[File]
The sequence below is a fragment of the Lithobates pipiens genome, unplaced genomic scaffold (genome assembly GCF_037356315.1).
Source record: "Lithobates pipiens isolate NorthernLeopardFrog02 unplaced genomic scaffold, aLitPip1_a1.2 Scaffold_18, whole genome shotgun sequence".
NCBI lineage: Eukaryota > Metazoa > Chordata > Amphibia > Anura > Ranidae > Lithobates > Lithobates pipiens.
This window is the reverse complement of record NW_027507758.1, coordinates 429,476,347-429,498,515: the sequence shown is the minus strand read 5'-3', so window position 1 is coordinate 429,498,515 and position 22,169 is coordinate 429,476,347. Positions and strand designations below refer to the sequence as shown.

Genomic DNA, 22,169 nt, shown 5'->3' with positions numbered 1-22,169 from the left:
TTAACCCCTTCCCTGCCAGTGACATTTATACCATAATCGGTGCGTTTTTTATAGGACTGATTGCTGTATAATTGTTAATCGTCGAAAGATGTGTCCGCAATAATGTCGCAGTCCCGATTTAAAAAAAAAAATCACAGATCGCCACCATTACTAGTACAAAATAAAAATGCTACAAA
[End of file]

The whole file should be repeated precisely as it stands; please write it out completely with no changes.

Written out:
The sequence below is a fragment of the Lithobates pipiens genome, unplaced genomic scaffold (genome assembly GCF_037356315.1).
Source record: "Lithobates pipiens isolate NorthernLeopardFrog02 unplaced genomic scaffold, aLitPip1_a1.2 Scaffold_18, whole genome shotgun sequence".
NCBI lineage: Eukaryota > Metazoa > Chordata > Amphibia > Anura > Ranidae > Lithobates > Lithobates pipiens.
This window is the reverse complement of record NW_027507758.1, coordinates 429,476,347-429,498,515: the sequence shown is the minus strand read 5'-3', so window position 1 is coordinate 429,498,515 and position 22,169 is coordinate 429,476,347. Positions and strand designations below refer to the sequence as shown.

Genomic DNA, 22,169 nt, shown 5'->3' with positions numbered 1-22,169 from the left:
TTAACCCCTTCCCTGCCAGTGACATTTATACCATAATCGGTGCGTTTTTTATAGGACTGATTGCTGTATAATTGTTAATCGTCGAAAGATGTGTCCGCAATAATGTCGCAGTCCCGATTTAAAAAAAAAAATCACAGATCGCCACCATTACTAGTACAAAATAAAAATGCTACAAA